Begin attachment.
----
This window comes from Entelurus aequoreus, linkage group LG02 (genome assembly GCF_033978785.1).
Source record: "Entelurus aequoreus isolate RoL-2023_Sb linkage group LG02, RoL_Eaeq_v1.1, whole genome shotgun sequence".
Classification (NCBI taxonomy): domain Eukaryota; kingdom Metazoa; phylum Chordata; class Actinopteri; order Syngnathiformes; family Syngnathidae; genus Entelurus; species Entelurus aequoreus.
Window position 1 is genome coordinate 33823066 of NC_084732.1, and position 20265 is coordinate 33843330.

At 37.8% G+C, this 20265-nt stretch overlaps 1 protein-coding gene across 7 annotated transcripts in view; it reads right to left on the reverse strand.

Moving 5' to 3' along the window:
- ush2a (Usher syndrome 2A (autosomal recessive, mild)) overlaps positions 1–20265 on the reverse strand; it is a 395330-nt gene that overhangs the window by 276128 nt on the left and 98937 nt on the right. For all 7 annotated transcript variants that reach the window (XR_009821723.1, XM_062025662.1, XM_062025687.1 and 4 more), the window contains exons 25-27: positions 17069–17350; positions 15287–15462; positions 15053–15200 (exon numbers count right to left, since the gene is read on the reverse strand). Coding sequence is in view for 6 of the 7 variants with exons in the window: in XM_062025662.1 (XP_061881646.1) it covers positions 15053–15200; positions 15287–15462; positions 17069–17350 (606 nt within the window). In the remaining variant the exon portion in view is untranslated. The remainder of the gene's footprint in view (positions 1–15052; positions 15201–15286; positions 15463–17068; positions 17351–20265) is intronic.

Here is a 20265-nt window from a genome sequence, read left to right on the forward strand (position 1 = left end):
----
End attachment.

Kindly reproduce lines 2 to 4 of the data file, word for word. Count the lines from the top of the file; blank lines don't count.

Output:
Source record: "Entelurus aequoreus isolate RoL-2023_Sb linkage group LG02, RoL_Eaeq_v1.1, whole genome shotgun sequence".
Classification (NCBI taxonomy): domain Eukaryota; kingdom Metazoa; phylum Chordata; class Actinopteri; order Syngnathiformes; family Syngnathidae; genus Entelurus; species Entelurus aequoreus.
Window position 1 is genome coordinate 33823066 of NC_084732.1, and position 20265 is coordinate 33843330.